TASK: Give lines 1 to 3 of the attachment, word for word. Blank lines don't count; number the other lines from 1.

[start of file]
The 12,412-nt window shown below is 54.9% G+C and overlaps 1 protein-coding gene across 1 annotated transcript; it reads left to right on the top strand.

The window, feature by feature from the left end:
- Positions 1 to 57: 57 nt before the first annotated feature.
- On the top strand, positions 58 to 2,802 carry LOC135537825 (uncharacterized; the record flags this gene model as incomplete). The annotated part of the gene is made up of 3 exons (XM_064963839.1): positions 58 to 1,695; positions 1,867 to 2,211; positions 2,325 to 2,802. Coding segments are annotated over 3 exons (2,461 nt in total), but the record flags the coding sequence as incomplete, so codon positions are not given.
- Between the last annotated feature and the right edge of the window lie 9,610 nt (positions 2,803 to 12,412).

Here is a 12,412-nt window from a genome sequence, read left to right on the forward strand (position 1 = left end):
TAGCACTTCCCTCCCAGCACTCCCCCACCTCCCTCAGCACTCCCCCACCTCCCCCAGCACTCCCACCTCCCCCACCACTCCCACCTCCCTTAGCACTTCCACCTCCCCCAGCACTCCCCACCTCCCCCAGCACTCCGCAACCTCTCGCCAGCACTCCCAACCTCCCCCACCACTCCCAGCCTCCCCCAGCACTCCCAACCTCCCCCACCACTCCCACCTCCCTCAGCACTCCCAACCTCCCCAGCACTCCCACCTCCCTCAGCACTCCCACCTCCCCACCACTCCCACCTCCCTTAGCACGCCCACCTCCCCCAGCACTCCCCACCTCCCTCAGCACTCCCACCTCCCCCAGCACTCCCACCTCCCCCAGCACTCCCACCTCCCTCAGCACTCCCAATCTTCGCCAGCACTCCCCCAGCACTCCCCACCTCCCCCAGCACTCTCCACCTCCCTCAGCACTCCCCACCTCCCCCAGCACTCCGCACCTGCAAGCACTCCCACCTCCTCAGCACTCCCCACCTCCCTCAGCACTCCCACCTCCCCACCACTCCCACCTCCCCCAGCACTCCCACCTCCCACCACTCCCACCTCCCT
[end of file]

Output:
The 12,412-nt window shown below is 54.9% G+C and overlaps 1 protein-coding gene across 1 annotated transcript; it reads left to right on the top strand.

The window, feature by feature from the left end:
- Positions 1 to 57: 57 nt before the first annotated feature.